Introduction: Due to time constraints as regular individuals running Witching Buzz and focusing primarily on writing reviews, we are limited to publishing only one (occasionally two) review(s) per day. However, we strongly believe in providing greater exposure to deserving bands and musicians who have put in immense effort. As a result, we have launched a new section called “Witching Riffs: Behind the Sound.” In this section, we have crafted a series of intriguing questions that we pose to every band or musician who wishes to share more about their unique projects. While the questions remain the same for each participant, the diversity among bands ensures that the answers will be fascinating and diverse. So, sit back, relax, and enjoy this captivating journey as we delve into the minds and stories of these talented artists.
Sorcia / USA
Questions were answered by guitarist/lead vocalist Neal De Atley.
What drew you to the immersive and hypnotic sounds? How do you aim to captivate your listeners with this genre?
One of the things that got me into the immersive and hypnotic sound was Pink Floyd’s Live at Pompeii. What stood out to me was how patient and atmospheric their set was. I heard their more popular songs at the time but that particular set really stood out as something refreshing. They didn’t follow the typical song structure. Like Pink Floyd, bands like Neurosis and Melvins really wrote albums that you were engaged into, not like pop records at the time. The whole album was the work of art versus a particular song. I don’t feel like we make music with the goal of captivating, we make music we enjoy and hope it captivates. I just try to take things that influence me and put them into my music. I hope the things that resonate with me will echo out into our listeners.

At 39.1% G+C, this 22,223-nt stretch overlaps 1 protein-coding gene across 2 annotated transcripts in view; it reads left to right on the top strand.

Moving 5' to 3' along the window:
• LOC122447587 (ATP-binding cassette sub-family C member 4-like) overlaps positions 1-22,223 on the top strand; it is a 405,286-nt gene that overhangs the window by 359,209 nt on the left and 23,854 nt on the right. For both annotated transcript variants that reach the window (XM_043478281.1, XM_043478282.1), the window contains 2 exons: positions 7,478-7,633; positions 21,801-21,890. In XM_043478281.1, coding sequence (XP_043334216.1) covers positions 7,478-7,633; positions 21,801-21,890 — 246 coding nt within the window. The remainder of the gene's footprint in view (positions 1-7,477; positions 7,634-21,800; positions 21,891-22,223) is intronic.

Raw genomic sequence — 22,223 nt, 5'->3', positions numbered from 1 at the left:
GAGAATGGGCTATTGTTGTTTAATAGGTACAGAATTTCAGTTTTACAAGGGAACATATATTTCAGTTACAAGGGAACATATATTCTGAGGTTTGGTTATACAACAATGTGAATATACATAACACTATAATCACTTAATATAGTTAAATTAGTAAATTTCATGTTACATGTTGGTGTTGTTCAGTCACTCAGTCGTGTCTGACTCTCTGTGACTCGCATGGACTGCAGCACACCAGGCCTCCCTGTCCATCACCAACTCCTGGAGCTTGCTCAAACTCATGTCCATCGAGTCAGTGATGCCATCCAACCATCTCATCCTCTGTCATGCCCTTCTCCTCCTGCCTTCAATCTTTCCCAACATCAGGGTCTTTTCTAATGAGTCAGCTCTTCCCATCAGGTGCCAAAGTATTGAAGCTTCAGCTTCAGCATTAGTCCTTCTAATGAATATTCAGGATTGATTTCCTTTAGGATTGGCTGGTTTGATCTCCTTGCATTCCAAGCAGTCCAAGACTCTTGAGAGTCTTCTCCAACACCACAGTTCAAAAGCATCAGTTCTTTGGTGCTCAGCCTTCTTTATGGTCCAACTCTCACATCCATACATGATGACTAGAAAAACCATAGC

Can you share the story behind your band name? How does it reflect the essence of your music?
The band name comes from one of our friends Jacob, who was watching the movie Willow. In the movie, Madmartigan (Val Kilmer) gets kicked in the face by his love interest, Sorsha. Jacob made a comment about being in a band that sounded like kicking Val Kilmer in the face. We thought that was funny but it kinda stuck with us. We decided we loved that essence, we wanted our music to be big and loud just like kicking Val Kilmer in the face. So we changed the spelling around and came up with Sorcia.
What are some unconventional or unexpected influences that have shaped your unique blend?
The band’s major influences are definitely in stoner/doom and 90’s grunge, but an unexpected influence I pull from is black metal and 70’s hard rock. Both styles have a really strong riff element and honesty in the music. Late 80’s early 90’s black metal usually has a raw production and simplistic song writing which they can’t hide behind, and also can be atmospheric in the song writing. 90’s grunge can have a pop writing structure to it, and we definitely use some of that, but we also use some atmosphere as well. 70’s hard rock was the first wave of heavy music. Bands like the Stooges and Pentagram sounded really aggressive to me, and Sorcia pulls from that. I wanted our music to be honest to us.
How do you approach creating expansive and atmospheric soundscapes? What techniques or methods do you employ to achieve that signature vibe?